Aggressive emails raise blood pressure

Sending threatening electronic messages to junior colleagues could send their blood pressure through the roof, researchers have warned

Managers who send threatening emails to their staff could be doing more harm than good, according to a new study.

Researchers at Buckinghamshire Chilterns University College have found evidence that a worker's blood pressure can shoot up if they receive an aggressive email from their boss.

Current medical advice is that raised blood pressure is often damaging to health, and these findings are being cited as evidence that senior staff should never use email for disciplinary issues.

The Buckinghamshire Chilterns University College team unveiled their research at a conference being held this week by the British Psychological Society. It involved almost 50 volunteers, who had their blood pressure repeatedly measured as they read a selection of emails both from senior staff and from colleagues at their own level. Some of these emails were written aggressively, while others were balanced.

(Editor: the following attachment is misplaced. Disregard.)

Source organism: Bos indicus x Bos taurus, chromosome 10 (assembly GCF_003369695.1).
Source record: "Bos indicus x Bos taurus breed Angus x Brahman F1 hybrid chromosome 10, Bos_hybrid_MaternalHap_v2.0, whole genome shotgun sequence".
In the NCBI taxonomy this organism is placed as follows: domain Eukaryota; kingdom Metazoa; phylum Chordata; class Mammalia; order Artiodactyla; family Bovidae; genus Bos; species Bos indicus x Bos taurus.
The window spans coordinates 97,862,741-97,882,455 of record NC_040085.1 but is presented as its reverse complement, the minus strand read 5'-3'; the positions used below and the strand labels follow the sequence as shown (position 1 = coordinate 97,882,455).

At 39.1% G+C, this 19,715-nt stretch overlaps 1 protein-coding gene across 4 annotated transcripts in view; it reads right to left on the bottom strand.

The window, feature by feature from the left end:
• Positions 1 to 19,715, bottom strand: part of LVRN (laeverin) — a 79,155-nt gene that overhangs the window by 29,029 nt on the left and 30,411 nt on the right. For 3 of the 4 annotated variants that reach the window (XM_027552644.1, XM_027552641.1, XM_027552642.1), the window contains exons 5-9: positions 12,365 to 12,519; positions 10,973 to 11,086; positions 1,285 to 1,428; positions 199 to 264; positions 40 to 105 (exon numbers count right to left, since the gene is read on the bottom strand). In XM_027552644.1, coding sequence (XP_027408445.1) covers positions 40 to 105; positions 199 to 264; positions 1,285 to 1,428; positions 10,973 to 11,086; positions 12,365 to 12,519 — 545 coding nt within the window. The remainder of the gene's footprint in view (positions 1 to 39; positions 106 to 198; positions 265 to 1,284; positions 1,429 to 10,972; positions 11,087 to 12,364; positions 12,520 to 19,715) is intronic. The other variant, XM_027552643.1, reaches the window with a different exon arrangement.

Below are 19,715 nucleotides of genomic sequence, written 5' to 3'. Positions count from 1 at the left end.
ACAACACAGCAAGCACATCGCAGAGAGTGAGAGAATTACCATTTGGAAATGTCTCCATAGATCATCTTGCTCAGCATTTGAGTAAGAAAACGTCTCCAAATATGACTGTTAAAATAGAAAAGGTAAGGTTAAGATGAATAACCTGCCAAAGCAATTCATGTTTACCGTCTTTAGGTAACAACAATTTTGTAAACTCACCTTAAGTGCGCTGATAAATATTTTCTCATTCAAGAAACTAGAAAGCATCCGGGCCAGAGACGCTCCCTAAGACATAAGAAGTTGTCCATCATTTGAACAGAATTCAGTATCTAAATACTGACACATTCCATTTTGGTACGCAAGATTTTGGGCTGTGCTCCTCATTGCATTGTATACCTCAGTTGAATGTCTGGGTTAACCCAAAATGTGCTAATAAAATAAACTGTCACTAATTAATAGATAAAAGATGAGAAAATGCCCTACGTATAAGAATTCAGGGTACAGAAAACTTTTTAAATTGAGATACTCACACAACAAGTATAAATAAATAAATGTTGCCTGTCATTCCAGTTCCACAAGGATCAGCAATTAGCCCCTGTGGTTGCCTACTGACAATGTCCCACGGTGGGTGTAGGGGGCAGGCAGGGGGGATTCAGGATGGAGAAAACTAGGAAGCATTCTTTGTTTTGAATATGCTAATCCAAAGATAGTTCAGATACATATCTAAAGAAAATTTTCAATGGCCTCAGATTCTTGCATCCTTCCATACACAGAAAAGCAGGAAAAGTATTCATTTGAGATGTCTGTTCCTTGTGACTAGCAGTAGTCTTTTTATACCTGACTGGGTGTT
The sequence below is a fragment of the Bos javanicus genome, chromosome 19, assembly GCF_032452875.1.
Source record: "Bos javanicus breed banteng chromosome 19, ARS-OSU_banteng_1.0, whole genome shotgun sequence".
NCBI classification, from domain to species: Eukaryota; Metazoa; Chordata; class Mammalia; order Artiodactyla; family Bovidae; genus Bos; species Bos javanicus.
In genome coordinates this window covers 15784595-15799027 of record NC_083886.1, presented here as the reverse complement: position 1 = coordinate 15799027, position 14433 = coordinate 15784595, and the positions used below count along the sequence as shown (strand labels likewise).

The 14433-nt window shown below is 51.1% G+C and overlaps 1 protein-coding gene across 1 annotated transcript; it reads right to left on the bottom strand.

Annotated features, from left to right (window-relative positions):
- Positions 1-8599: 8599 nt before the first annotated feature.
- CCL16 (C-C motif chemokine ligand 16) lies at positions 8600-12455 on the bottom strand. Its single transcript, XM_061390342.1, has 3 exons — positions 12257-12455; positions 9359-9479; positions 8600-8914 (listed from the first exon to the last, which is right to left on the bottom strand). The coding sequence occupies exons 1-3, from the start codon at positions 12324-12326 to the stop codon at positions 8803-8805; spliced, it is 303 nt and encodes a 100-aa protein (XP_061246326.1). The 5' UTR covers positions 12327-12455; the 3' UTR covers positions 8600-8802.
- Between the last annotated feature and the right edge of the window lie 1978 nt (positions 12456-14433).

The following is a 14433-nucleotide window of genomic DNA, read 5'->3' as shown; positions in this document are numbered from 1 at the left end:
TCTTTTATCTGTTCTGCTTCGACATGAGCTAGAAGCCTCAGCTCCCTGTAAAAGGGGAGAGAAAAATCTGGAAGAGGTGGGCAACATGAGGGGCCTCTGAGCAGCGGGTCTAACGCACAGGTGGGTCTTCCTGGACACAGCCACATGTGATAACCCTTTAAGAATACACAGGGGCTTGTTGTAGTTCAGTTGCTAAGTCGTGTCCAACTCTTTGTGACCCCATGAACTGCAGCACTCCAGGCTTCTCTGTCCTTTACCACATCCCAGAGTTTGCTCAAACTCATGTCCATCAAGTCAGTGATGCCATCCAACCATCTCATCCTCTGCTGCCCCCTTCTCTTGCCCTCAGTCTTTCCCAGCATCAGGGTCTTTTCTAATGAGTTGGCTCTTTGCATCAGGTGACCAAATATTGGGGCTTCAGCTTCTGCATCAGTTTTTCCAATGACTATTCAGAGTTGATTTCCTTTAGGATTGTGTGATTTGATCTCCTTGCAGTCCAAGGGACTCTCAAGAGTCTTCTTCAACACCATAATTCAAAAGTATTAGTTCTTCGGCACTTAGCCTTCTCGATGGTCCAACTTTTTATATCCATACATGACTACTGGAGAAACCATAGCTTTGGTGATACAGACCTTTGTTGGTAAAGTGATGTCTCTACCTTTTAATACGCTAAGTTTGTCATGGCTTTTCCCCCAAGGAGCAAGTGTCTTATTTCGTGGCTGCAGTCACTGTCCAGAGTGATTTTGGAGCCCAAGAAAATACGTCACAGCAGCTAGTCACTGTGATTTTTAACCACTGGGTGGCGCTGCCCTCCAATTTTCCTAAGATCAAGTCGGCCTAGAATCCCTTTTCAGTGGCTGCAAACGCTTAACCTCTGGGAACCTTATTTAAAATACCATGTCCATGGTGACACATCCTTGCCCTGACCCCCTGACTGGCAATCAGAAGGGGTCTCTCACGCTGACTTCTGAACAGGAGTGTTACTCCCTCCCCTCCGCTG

The study found that a volunteer's blood pressure rose when they read any threatening email and also when they read any mail from a more senior colleague. The largest increases occurred when reading a threatening message from a superior.

Buckinghamshire Chilterns University College has concluded from these findings that managers who send aggressively worded emails to staff with the intention of improving their performance could actually make things worse. Face-to-face meetings are a much better choice, allowing better dialogue and less chance of misinterpretation.

Research published late last year showed that most people believe IT and mobile communications have helped to make working life easier, but found that some professionals were becoming stressed by the constant distraction of incoming emails.

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